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Saturday, March 31, 2012

The Cost of Going to College: Students and Parents Feel the Pinch

While many people still believe that education is one of the best investments one can make in lifetime, you should never underestimate its price especially in the continued stagnant and sluggish moving economies that face the US. Many experts say that college tuition costs continue to skyrocketing at rate that outpaces inflation by a considerable margin (http://www.ibtimes.com/articles/214426/20110915/unemployment-jobs-economy-college-graduate.htm). Yet, college graduates almost struggle like everyone else to better off their lives. Conversely, decades ago, a college education was quite inexpensive and it was almost an automatic ticket to middle class life style but today dynamics are not certain given the economic uncertainty.

Alluding to a catchphrase “Planning for college, planning for debt” many people have even gone beyond questioning whether going to college worthwhile investment. According to the book “Academically Adrift: Limited Learning on College Campuses” 45% of college US college students exhibit no significant gains in learning after two years in college. This shows that it is equally imperative to further education to make change but at what cost? For instance, Paul Davidson, in USA Today (http://www.usatoday.com/money/economy/employment/2010-12-06-collegegrads06_ST_N.htm) reports that unemployment rate for college grads is highest since 1970. The worrisome problem is the cost of college tuition that continues to go up. In this regard, let’s discuss  the question at hand whether there is a market failure because of government involvement in education sector on one hand, or whether the situation of high costs for college would have been different should education be handled by the free market.

First, based on any other good or service production theory that require a combination of land, labor and capitals that are directed at a particular objective, some economists argue that free market can actually yield more in education at reasonable price than what is done by government. On the other hand however, government defenders enlisted various economic arguments related to market failure to dispute the idea that parents in a free market should ultimately determine what educational services are offered. Next, without the government intervention some parents would not bother sending their children to school at all. Also, I find that without government involvement, in other words providing subsidies such as financial aid and others, children from poor families would not be able to go to school. On the same note, free market defenders fight back saying that based on entrepreneurship theory, education should not be seen as best when it is left to government; rather the free market is better positioned to efficiently allocated resources that are underused in many instances and the government is not up to that task. They continued saying that the government bureaucracy is seen as the opposite of enterprise. It stifles enterprise and therefore government domination of education assures that the entrepreneurial innovation and creativity are accustomed while entrepreneurship has precondition that encompasses freedom and private property on both the supply and demand sides. http://www.thefreemanonline.org/columns/can-the-free-market-provide-public-education/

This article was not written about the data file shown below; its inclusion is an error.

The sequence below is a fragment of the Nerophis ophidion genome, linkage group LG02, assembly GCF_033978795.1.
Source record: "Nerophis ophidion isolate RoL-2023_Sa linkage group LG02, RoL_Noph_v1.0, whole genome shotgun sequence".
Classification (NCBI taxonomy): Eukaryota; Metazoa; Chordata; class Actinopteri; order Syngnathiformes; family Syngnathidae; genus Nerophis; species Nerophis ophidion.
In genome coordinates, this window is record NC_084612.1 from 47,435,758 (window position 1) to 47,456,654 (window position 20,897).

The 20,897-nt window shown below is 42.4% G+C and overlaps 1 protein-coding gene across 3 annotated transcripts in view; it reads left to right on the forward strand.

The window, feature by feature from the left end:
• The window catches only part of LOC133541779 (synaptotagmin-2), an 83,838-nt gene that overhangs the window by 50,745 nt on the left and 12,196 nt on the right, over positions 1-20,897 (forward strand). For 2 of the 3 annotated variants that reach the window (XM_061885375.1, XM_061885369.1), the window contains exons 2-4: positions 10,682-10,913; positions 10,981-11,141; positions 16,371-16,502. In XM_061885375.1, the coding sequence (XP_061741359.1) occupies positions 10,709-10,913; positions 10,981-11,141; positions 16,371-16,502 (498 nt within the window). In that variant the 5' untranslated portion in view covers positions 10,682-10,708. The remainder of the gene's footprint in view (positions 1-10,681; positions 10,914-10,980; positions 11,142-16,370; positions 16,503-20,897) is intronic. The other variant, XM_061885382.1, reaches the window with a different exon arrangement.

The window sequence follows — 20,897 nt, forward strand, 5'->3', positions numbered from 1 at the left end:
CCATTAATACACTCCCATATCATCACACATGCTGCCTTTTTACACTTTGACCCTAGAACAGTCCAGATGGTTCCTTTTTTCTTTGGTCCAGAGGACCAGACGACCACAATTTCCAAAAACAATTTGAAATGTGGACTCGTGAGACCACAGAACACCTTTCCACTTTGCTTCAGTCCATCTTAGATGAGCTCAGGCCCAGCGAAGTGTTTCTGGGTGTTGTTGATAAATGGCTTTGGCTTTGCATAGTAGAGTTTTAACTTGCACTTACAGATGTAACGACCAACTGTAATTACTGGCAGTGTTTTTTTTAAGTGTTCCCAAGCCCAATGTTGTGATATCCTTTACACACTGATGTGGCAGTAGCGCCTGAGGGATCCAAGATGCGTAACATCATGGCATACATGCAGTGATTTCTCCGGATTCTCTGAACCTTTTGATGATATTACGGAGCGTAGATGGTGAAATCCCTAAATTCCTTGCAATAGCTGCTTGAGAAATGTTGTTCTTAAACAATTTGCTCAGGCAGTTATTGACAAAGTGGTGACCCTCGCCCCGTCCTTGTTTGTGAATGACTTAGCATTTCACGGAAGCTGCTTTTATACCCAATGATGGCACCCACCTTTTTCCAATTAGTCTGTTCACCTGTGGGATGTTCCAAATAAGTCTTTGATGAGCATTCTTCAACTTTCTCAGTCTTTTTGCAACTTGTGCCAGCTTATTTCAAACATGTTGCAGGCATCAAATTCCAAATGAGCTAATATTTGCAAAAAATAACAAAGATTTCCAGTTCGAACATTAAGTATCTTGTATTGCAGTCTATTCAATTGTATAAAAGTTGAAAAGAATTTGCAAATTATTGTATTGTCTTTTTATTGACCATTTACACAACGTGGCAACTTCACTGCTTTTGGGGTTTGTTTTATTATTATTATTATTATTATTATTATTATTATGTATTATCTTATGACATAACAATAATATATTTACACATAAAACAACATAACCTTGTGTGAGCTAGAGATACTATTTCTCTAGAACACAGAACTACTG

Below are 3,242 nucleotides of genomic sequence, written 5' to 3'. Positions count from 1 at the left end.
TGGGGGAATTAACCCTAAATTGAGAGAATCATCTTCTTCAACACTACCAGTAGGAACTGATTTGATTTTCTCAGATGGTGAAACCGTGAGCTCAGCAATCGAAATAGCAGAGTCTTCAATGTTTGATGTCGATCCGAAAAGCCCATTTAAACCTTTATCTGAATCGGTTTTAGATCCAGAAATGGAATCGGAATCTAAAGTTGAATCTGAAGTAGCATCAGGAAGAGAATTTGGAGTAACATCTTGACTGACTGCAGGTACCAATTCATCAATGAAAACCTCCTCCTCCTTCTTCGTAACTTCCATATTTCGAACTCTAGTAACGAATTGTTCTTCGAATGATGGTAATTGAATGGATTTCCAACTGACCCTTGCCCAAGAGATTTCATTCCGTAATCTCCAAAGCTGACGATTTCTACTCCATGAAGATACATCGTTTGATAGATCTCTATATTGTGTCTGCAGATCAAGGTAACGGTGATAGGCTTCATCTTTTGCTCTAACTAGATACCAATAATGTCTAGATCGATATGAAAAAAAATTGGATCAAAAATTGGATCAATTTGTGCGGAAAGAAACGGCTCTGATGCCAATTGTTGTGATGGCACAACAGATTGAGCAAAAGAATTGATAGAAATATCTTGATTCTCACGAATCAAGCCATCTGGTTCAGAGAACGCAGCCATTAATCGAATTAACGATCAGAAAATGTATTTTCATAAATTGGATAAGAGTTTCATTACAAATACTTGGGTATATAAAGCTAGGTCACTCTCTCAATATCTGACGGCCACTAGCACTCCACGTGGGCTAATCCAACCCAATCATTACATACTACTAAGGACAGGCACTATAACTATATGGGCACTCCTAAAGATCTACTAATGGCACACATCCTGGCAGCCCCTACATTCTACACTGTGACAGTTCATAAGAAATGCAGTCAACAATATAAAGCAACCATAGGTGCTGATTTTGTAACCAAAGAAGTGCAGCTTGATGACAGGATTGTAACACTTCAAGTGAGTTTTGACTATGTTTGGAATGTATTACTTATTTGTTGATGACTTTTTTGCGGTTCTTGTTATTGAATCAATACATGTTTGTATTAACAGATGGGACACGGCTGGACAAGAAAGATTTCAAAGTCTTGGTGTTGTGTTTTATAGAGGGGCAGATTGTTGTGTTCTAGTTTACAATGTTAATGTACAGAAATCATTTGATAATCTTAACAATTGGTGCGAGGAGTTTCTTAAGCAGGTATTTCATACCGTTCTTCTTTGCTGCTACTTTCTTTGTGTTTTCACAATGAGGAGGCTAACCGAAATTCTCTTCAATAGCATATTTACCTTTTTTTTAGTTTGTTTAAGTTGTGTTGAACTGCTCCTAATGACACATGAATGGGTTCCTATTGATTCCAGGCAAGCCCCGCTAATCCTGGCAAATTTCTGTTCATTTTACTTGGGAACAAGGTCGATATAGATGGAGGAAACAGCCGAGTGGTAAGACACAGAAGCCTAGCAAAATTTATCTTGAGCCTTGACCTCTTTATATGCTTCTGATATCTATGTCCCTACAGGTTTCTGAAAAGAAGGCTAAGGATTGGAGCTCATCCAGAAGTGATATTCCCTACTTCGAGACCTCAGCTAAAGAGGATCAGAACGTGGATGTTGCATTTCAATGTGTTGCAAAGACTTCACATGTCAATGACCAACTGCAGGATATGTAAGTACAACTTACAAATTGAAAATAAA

Seen in the lenses of the above contentions, one would wonder whether cost of going to college would be any different. Arnold Kling may be right when he asserted that he is not sure where the market failure would be in current education system but he recognizes that the accreditation monopoly is one market imperfection to which he pointed out. Indeed, if we look at cost of going to college in the US everyone should be concerned. In fact, expert think that after the busting of bubble in housing industry, student loans bubble is about to bust. Dennis Cauchon in US Today reports that student loans outstanding will exceed one trillion this year (http://www.usatoday.com/money/perfi/college/story/2011-10-19/student-loan-debt/50818676/1). If economy does not improve to boost hiring college students so that they can pay off their student loans what would happen or what would the government do - or again what would have the free market done differently? Surprisingly, Tony Mecia reported that even the Federal Reserve son who is medical graduate has accumulated $400,000 in debt! http://www.creditcards.com/credit-card-news/student-loan-debt-time-bomb-1279.php

Needless to say, government involvement in education is a controversial matter in which it is hard to depict whether there is a market failure associated with the high cost of student loans. If everything has gone up in price how education would have been immune?

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